I attended this past Friday’s legislative luncheon to hear updates from Sen. Mike Schulz (R-Altus) and Rep. Charles Ortega (R-Altus) about the current workings at our state capitol. While most of the discussion was centered on Oklahoma’s current budget shortfall, Ortega took time at the end of the meeting to discuss the passing of H.B. 1482, otherwise known as the Keep Oklahoma Children Safe from Illegal Drugs Act.
This bill can be seen by visiting http://bit.ly/2noc12n.
This act is a legislative response to the passage of SQ 780 last November which reduced some drug possession and property crimes from felonies to misdemeanors. The companion language of SQ 781 passed the cost savings of this reduction on to bolster mental health reform in connection with drug addiction. This choice was made by the voters of Oklahoma to pass these questions to help ease the burden on our incarceration system and keep from sending addicts back to prison where they don’t receive the help that they require to get better.
As currently passed out of the House, H.B. 1482 changes back those reduced drug possession crimes if they occur within 1,000 feet of a school (1/5 of a mile) or in the presence of a child under the age of 12. It also exempts students from its provisions.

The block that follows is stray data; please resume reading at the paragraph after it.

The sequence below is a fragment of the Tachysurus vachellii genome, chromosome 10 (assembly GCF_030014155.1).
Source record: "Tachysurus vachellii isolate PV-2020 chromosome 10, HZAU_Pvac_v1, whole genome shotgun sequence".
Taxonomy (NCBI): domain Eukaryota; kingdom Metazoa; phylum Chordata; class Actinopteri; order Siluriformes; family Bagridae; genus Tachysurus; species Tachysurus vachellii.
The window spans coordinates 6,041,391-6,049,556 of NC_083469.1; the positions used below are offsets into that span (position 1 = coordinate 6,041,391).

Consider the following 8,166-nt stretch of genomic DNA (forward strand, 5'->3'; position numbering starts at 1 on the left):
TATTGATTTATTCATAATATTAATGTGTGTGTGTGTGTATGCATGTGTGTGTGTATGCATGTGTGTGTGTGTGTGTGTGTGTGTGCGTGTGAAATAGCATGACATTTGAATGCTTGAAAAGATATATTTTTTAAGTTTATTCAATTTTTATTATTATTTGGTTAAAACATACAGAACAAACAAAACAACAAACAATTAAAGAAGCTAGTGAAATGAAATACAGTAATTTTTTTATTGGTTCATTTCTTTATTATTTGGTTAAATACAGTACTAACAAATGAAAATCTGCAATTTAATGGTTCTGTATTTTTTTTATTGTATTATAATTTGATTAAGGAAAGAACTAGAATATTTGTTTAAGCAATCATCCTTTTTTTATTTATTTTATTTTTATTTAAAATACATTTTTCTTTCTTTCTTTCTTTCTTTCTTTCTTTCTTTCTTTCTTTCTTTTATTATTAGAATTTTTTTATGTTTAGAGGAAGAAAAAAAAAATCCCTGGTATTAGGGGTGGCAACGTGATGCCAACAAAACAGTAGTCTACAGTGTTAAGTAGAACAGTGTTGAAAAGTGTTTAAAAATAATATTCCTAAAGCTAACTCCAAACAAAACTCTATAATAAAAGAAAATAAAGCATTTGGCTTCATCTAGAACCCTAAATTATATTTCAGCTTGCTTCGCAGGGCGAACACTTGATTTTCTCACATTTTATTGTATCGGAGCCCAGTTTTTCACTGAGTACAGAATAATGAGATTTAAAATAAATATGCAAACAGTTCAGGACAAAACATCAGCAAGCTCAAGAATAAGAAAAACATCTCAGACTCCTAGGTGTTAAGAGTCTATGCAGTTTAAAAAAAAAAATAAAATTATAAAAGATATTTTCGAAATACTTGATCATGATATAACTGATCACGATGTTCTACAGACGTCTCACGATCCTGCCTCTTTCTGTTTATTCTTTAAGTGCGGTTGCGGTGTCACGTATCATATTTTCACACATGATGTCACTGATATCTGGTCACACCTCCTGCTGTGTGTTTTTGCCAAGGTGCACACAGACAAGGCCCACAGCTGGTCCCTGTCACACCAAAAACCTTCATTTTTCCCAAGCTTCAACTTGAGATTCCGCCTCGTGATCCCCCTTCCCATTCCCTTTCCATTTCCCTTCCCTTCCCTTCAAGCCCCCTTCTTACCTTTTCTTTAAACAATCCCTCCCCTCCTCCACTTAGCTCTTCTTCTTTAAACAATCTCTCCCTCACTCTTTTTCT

While I understand the sentiment surrounding this idea, I feel it almost undermines some of the very goals that SQ 780 was trying to achieve.
When talking about this bill, it is imperative to state that distributing or intending to distribute drugs within 1,000 feet of a school is still a felony with or without this bill.
If this bill goes into law, the most susceptible people to felony drug possession charges will not be drug dealers — laws are already in place to deter that activity. It will be those that live or work in the neighborhoods where the schools are located.
It could also severely affect people that live small communities such as those here in Southwest Oklahoma. Think about towns such as Mangum, Blair, Duke or Frederick. It is almost impossible not to live within 1/5 of a mile from a school. This would mean that almost all drug possession charges would result in felonies for people in these areas.
In fact, it would also probably put a large population of our town in the same situation considering we have eight schools scattered throughout our community.
This bill is packaged with a name and message appealing to the idea of keeping children safe. It is a very noble notion, but it is misguided.
I don’t want drugs anywhere near our schools, but I don’t think this will help. I think it will only negatively and unfairly impact those whose crime is addiction and unfortunate location, as well as cost our state $19,067 per year for each incarcerated felon.
Oklahomans got it right the first time and our legislators should keep it that way.
Reach Matt Moran at 580-482-1221, ext. 2072 or at email@example.com.